For a few years, Alex lived in Wilkes St and worked for ABN Ambro in the glossy new building on the site of the old Spitalfields Market. Now that he lives in Kensal Green, he looks back to this time in Spitalfields when he and his housemates celebrated their birthdays in the private bar at The Golden Heart, “I loved living here so much, nowhere else in the city does the fun life come up against the work life so closely. From my office I could look down onto Spitalfields Market and see people coming out of The Golden Heart. It was galling to be here when the crash came.”
“Having things fall apart among people who were so overworked, and putting in such long hours yet who had so little vocation or feeling for their jobs, combined with the necessity to blank out all the finer things, no time for their friends or family, meant that the fragile self-fulfilling optimism which existed turned to panic and despair very quickly.” said Alex darkly, evoking the psychology of the crash that he witnessed at first hand, in one of his famously erudite sentences.
As we walked past the ABN Ambro building where Alex saw it happen, I reminded Alex that this is also where they filmed the car commercial in which a lost young man carries the contents of his desk out in a box that breaks scattering his possessions onto the pavement, prompting him to break into song affirming the power of positive thinking, before he gets into his shiny new car and drives off to the Highlands of Scotand. Whenever I see this commercial, I always wonder what he is going to do when he reaches the wilderness. In confirmation of this notion, Alex pointed out the two shops selling bicycles and camping gear that he always noticed, strategically positioned directly opposite the entrance of ABN Ambro in case any employees should require a quick escape.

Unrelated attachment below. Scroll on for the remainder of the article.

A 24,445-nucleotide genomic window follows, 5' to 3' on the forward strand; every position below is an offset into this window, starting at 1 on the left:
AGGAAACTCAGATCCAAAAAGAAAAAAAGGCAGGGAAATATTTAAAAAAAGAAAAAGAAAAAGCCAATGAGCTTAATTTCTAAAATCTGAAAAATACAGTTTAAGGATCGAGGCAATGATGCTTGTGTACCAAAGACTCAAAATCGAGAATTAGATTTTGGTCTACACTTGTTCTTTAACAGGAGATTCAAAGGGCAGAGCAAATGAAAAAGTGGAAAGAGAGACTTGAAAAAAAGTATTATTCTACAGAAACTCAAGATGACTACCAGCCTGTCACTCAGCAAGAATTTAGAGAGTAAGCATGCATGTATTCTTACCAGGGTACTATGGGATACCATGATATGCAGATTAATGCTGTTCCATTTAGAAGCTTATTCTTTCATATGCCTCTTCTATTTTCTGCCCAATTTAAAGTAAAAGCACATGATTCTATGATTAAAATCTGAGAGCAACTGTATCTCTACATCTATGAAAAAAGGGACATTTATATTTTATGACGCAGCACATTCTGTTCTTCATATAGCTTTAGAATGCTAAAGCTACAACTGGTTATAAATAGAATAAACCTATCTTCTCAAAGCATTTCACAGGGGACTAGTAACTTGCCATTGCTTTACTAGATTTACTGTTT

Beneath the bright surface of Alex’s intellect I detect a quiet melancholy that feels a little strange to discern in someone who has achieved success early in life. I think Alex lived a lot between the ages of twenty and thirty, years coinciding with the disappointing first decade of this new century and colouring his vision with an elegiac tinge that belies his youthful nature. As we walked through the narrow streets from Spitalfields towards the Bank of England to take the photographs, Alex talked about Kenneth Grahame both as a very successful banker and equally as someone who needed to explore that other world of Ratty and the whimsical riverbank characters in Cookham, far from the city – contrasting Grahame’s career with Eliot as the poet forced to do something grubby. Hearing Alex’s internal debate dramatised in this way, I was compelled to ask the obvious question, “Are you a novelist or a banker?”
Graciously acceding to my impertinence with a shy grin, Alex replied, “At dinner parties I am a novelist rather than a banker.” In a city as expensive as London, it can be a struggle to make a living as a novelist unless you are bestselling author, especially when you have a wife, two babies and a family home in Kensal Green to support, but with “This Bleeding City” creeping up the WHSmith top ten in Liverpool St Station I hope it will not be too long before the Dr Jekyll can triumph over the Mr Hyde in Alex’s career, even if he spends the rest of his writing life exploring their struggle within his own psyche.